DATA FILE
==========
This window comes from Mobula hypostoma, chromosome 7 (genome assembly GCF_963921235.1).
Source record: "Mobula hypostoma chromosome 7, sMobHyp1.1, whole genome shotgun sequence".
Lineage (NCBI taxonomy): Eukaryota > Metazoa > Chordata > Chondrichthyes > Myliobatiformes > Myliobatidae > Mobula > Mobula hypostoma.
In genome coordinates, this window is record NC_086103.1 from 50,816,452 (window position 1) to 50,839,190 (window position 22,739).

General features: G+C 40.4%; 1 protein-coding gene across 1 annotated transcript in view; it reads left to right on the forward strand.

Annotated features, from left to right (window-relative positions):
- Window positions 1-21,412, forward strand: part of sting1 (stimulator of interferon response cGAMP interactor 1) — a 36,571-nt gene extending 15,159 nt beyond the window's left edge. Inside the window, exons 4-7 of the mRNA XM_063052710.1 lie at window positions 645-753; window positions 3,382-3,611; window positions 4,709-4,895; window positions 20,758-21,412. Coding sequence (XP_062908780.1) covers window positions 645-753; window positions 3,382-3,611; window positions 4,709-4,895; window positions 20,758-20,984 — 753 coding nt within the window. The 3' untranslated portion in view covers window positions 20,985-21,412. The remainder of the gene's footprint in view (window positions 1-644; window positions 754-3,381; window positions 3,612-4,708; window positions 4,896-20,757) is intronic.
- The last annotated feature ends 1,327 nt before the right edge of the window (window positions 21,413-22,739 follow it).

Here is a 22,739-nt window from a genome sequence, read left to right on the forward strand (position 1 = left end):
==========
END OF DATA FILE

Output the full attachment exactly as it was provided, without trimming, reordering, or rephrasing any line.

This window comes from Mobula hypostoma, chromosome 7 (genome assembly GCF_963921235.1).
Source record: "Mobula hypostoma chromosome 7, sMobHyp1.1, whole genome shotgun sequence".
Lineage (NCBI taxonomy): Eukaryota > Metazoa > Chordata > Chondrichthyes > Myliobatiformes > Myliobatidae > Mobula > Mobula hypostoma.
In genome coordinates, this window is record NC_086103.1 from 50,816,452 (window position 1) to 50,839,190 (window position 22,739).

General features: G+C 40.4%; 1 protein-coding gene across 1 annotated transcript in view; it reads left to right on the forward strand.

Annotated features, from left to right (window-relative positions):
- Window positions 1-21,412, forward strand: part of sting1 (stimulator of interferon response cGAMP interactor 1) — a 36,571-nt gene extending 15,159 nt beyond the window's left edge. Inside the window, exons 4-7 of the mRNA XM_063052710.1 lie at window positions 645-753; window positions 3,382-3,611; window positions 4,709-4,895; window positions 20,758-21,412. Coding sequence (XP_062908780.1) covers window positions 645-753; window positions 3,382-3,611; window positions 4,709-4,895; window positions 20,758-20,984 — 753 coding nt within the window. The 3' untranslated portion in view covers window positions 20,985-21,412. The remainder of the gene's footprint in view (window positions 1-644; window positions 754-3,381; window positions 3,612-4,708; window positions 4,896-20,757) is intronic.
- The last annotated feature ends 1,327 nt before the right edge of the window (window positions 21,413-22,739 follow it).

Here is a 22,739-nt window from a genome sequence, read left to right on the forward strand (position 1 = left end):